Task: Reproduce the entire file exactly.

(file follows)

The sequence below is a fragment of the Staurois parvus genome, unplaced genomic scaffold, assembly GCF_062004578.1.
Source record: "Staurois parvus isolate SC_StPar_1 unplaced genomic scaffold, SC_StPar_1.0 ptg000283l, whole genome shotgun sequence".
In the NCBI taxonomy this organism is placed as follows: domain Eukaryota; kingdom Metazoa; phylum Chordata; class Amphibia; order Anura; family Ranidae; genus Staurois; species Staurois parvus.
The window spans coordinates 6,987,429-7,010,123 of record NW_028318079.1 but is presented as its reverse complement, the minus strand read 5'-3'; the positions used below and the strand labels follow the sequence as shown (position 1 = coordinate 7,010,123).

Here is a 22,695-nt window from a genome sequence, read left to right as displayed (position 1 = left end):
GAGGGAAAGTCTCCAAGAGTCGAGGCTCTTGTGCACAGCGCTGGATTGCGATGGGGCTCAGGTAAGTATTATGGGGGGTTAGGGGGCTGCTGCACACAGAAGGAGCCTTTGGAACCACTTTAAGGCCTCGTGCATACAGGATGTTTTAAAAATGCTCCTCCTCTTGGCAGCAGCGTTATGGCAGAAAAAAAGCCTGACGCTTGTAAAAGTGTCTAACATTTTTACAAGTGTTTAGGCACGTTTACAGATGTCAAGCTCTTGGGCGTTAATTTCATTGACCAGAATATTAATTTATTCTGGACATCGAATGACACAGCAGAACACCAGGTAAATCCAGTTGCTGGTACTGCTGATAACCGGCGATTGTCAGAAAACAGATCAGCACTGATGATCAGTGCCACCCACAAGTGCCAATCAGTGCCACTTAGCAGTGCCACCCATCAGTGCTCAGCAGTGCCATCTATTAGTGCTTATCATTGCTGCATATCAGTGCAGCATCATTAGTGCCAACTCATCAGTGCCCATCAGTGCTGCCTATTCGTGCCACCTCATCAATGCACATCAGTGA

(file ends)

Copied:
The sequence below is a fragment of the Staurois parvus genome, unplaced genomic scaffold, assembly GCF_062004578.1.
Source record: "Staurois parvus isolate SC_StPar_1 unplaced genomic scaffold, SC_StPar_1.0 ptg000283l, whole genome shotgun sequence".
In the NCBI taxonomy this organism is placed as follows: domain Eukaryota; kingdom Metazoa; phylum Chordata; class Amphibia; order Anura; family Ranidae; genus Staurois; species Staurois parvus.
The window spans coordinates 6,987,429-7,010,123 of record NW_028318079.1 but is presented as its reverse complement, the minus strand read 5'-3'; the positions used below and the strand labels follow the sequence as shown (position 1 = coordinate 7,010,123).

Here is a 22,695-nt window from a genome sequence, read left to right as displayed (position 1 = left end):
GAGGGAAAGTCTCCAAGAGTCGAGGCTCTTGTGCACAGCGCTGGATTGCGATGGGGCTCAGGTAAGTATTATGGGGGGTTAGGGGGCTGCTGCACACAGAAGGAGCCTTTGGAACCACTTTAAGGCCTCGTGCATACAGGATGTTTTAAAAATGCTCCTCCTCTTGGCAGCAGCGTTATGGCAGAAAAAAAGCCTGACGCTTGTAAAAGTGTCTAACATTTTTACAAGTGTTTAGGCACGTTTACAGATGTCAAGCTCTTGGGCGTTAATTTCATTGACCAGAATATTAATTTATTCTGGACATCGAATGACACAGCAGAACACCAGGTAAATCCAGTTGCTGGTACTGCTGATAACCGGCGATTGTCAGAAAACAGATCAGCACTGATGATCAGTGCCACCCACAAGTGCCAATCAGTGCCACTTAGCAGTGCCACCCATCAGTGCTCAGCAGTGCCATCTATTAGTGCTTATCATTGCTGCATATCAGTGCAGCATCATTAGTGCCAACTCATCAGTGCCCATCAGTGCTGCCTATTCGTGCCACCTCATCAATGCACATCAGTGA